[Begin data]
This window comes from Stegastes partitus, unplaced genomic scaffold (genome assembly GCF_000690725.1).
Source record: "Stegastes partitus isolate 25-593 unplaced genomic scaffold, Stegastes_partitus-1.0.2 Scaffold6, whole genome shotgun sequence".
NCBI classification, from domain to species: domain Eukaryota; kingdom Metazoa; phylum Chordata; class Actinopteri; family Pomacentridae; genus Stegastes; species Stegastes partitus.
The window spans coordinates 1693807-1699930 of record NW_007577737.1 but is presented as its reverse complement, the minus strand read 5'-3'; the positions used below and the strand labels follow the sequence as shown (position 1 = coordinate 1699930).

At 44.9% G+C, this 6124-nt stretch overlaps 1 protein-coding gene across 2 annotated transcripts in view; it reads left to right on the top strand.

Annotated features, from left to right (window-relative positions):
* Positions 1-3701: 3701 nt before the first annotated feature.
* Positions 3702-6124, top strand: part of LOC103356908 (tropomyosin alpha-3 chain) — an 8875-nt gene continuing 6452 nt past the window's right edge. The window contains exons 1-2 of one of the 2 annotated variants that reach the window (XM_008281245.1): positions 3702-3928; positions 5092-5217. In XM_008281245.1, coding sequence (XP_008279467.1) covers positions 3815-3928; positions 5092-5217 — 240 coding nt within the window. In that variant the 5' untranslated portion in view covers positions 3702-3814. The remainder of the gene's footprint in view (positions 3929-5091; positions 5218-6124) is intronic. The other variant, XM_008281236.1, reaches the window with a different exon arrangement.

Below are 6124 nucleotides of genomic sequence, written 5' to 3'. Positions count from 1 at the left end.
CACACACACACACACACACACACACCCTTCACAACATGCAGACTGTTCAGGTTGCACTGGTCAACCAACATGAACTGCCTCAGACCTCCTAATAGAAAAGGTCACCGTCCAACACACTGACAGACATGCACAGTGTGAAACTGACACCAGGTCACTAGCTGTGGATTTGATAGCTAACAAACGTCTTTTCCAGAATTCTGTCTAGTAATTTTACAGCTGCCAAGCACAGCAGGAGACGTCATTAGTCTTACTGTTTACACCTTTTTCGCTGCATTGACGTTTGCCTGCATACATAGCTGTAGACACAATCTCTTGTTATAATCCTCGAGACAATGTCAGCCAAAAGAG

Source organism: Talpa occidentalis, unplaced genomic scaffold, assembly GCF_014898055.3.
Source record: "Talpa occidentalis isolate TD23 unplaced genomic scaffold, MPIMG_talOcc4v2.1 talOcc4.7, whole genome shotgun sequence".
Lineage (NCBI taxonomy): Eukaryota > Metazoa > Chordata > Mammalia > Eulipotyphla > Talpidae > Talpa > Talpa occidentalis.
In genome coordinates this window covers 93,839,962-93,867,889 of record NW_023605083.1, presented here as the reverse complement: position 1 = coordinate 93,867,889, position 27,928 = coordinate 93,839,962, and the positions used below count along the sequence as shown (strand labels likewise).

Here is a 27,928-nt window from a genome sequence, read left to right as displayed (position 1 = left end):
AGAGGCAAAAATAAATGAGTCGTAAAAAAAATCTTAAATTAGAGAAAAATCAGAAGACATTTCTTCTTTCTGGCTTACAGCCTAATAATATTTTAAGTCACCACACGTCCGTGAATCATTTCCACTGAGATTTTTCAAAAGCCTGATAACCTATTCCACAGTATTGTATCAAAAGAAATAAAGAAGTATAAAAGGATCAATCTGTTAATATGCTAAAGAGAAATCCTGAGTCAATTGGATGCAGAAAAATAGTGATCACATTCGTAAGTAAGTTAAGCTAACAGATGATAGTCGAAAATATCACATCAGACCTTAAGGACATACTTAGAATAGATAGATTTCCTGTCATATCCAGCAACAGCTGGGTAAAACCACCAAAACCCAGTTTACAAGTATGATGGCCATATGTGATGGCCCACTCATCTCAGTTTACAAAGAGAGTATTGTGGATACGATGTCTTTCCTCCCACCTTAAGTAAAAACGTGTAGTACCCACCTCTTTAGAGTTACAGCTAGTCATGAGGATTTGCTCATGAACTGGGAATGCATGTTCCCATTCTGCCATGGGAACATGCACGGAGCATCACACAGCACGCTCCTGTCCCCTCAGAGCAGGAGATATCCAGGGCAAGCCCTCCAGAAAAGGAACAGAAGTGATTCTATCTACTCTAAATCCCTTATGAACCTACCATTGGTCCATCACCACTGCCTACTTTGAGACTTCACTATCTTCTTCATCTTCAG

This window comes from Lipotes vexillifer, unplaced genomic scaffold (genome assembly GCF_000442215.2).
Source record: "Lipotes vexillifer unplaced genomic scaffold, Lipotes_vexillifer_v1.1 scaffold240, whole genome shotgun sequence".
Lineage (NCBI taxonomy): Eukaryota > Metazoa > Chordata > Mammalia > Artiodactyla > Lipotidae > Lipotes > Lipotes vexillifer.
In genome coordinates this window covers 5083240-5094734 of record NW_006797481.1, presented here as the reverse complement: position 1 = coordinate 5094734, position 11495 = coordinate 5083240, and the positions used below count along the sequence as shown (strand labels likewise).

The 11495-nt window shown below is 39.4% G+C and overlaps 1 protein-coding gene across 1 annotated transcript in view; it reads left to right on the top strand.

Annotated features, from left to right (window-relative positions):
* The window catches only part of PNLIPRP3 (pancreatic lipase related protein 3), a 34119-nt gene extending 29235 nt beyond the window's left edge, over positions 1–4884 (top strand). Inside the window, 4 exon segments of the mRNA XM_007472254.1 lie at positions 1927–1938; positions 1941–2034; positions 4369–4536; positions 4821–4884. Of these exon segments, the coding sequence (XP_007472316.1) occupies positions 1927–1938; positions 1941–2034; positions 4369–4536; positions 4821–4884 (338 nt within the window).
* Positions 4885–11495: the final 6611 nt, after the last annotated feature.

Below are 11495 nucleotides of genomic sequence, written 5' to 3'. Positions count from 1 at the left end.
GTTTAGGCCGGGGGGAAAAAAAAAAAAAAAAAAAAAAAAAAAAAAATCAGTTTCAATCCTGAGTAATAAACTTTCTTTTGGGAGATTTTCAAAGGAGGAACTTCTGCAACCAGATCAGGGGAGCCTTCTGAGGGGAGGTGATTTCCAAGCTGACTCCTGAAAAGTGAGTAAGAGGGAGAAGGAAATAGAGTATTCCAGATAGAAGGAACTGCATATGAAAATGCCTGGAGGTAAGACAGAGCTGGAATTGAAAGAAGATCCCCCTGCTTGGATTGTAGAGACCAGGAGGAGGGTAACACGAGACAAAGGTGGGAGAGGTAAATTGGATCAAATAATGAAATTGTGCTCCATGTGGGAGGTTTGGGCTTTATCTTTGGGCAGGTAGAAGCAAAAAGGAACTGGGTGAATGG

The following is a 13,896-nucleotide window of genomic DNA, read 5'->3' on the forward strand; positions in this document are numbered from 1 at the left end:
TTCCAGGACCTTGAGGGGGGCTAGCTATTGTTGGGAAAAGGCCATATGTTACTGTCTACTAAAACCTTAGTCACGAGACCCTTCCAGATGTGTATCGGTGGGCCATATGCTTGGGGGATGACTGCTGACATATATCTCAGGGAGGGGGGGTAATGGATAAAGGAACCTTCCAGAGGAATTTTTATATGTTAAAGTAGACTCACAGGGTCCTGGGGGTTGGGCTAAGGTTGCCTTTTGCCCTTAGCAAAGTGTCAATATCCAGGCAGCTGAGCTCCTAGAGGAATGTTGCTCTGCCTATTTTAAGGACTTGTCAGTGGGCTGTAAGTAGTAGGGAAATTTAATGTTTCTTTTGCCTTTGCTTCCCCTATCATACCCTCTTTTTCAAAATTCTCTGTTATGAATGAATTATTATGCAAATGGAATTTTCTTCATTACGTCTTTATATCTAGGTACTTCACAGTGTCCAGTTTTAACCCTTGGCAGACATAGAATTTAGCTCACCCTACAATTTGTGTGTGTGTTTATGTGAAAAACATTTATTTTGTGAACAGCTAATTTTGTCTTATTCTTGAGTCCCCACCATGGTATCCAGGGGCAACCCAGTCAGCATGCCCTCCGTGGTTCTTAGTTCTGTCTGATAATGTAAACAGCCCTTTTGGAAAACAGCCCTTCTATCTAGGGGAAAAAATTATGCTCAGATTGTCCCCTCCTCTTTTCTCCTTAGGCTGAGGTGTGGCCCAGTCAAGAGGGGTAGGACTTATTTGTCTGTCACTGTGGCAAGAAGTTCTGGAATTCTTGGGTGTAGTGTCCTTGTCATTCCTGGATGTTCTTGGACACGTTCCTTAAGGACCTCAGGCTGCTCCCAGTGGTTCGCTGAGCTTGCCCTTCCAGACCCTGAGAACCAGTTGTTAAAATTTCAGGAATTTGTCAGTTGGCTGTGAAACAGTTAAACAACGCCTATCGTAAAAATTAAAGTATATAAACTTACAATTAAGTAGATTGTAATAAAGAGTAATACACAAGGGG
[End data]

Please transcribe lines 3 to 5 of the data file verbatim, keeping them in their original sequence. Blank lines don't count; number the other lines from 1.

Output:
NCBI classification, from domain to species: domain Eukaryota; kingdom Metazoa; phylum Chordata; class Actinopteri; family Pomacentridae; genus Stegastes; species Stegastes partitus.
The window spans coordinates 1693807-1699930 of record NW_007577737.1 but is presented as its reverse complement, the minus strand read 5'-3'; the positions used below and the strand labels follow the sequence as shown (position 1 = coordinate 1699930).

At 44.9% G+C, this 6124-nt stretch overlaps 1 protein-coding gene across 2 annotated transcripts in view; it reads left to right on the top strand.